Explore the incredible experiences, chance encounters and special moments that shape our supporters in Member Stories, presented by Lifeblood

Born in South Melbourne in 1950 Frank Allan was destined to be a Bloods supporter. Welcomed into the world with grandparents and a mother who barracked for the red and white, it was only natural his first job was on match days for the club.

“As a teenage my grandfather secured me a paid job as the official in charge of the front of the members stand, where reserve players could come and watch the main game,” Allan told Sydney Swans Media.

It was where Allan brushed shoulders with the likes of Bobby Skilton, Peter Bedford, John Rantall, Ronnie Clegg, Fred Way and John Sudholz. It was also where he ran into trouble with other officials – on one occasion he was found complaining about umpiring calls.

“At one game the club secretary - I think his name was Harry Rogers – approached me and said the official VFL observer complained that it was inappropriate for an official in white coat to be abusing the umpires so much,” he reflected.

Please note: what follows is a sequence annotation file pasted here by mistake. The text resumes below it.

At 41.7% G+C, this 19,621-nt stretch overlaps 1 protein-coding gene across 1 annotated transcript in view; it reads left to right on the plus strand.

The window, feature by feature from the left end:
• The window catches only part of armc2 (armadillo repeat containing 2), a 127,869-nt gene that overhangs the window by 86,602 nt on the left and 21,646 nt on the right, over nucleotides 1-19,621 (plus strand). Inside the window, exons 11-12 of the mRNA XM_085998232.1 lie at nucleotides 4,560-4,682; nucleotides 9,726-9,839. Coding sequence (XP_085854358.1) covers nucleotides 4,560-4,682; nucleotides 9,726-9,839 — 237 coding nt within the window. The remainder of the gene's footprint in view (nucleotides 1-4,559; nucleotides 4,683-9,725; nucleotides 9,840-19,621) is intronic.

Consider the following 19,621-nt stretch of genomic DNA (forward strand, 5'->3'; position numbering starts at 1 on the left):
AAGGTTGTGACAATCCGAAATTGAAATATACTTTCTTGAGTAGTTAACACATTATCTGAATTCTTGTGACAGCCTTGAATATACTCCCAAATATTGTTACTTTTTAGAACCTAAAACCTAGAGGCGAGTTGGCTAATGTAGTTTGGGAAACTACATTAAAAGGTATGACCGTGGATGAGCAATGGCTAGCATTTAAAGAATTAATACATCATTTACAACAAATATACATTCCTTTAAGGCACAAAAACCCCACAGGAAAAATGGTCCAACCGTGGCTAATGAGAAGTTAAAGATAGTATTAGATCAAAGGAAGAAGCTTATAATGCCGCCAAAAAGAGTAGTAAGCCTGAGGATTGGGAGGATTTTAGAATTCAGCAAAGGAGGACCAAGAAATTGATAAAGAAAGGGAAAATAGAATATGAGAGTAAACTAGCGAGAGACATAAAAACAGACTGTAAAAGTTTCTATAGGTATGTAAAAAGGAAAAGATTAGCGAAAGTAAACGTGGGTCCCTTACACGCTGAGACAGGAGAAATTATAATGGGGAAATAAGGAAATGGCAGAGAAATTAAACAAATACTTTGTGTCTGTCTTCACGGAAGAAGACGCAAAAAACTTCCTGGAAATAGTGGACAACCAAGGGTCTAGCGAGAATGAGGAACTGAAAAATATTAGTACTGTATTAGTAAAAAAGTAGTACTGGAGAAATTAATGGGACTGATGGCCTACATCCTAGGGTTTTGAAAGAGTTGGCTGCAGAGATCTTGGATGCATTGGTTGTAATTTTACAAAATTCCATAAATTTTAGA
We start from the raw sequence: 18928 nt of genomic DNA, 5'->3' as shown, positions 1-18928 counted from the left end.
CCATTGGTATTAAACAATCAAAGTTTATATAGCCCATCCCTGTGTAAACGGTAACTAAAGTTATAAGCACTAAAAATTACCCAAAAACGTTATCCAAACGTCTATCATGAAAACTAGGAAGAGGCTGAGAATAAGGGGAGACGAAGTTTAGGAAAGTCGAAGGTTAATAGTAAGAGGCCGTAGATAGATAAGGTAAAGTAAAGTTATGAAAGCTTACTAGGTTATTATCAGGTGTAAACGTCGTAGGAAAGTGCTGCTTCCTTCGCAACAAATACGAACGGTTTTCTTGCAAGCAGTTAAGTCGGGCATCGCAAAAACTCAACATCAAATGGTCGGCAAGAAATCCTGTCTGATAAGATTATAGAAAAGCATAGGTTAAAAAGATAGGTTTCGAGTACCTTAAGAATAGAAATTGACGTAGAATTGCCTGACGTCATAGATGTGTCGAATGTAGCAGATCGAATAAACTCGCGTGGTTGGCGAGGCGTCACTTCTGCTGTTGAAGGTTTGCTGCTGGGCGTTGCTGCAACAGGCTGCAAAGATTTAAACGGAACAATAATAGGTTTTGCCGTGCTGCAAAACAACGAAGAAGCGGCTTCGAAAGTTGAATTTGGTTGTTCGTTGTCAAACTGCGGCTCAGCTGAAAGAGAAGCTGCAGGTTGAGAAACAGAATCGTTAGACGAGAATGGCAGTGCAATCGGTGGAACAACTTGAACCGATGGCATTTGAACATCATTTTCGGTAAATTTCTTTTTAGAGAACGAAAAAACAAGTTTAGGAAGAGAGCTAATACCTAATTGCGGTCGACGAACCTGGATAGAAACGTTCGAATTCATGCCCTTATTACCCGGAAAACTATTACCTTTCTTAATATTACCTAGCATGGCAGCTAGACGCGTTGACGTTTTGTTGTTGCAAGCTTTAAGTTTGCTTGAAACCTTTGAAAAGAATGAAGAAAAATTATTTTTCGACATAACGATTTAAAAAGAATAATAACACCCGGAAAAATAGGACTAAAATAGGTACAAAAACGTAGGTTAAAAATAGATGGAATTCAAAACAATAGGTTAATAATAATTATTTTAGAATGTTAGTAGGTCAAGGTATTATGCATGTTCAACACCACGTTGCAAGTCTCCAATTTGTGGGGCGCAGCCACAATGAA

“The players sitting around me had a good laugh and Harry said, ‘I’ve told you. Carry on’.”

You could say Allan lived and breathed the Bloods values. Not only was he clearly passionate from the boundary, but brought a similar commitment to his role as a blood donor.

During the early seventies Allan worked at St Vincent’s Hospital as an orderly, before completing training as a registered nurse between 1973 – 76. Amid his time in medicine Allan was a regular blood donor.

Now retired in Adelaide, Allan went on to pursue a career in electronics in the Australian defence industry and travelled across the country in different roles. In 1999 he developed a heart condition requiring major surgery.

“I started to develop chest pain and after investigation I was found to have three significant cardiac artery narrowings,” Allan reflected.

“On July 1 that year I had a triple coronary artery bypass at Calvary Wakefield.”

Donated blood saved his life.  Allan’s recovery went so well that in the early 2000s he was able to pick up competitive volleyball and tenpin bowling. Several years ago, Allan also resumed donating blood, recently reaching a milestone of 40 blood and plasma donations.

“I am getting to return some of the blood which saved my life during my operation, and hopefully, I can save someone else’s life.”

He added, “It’s a simple thing to do, but the results can be so powerful… I hope my story inspires others to give blood.”

As for his support of the Sydney Swans, Allan continues to be a proud member from South Australia.

“They were part of me growing up… real supporters don’t give up.”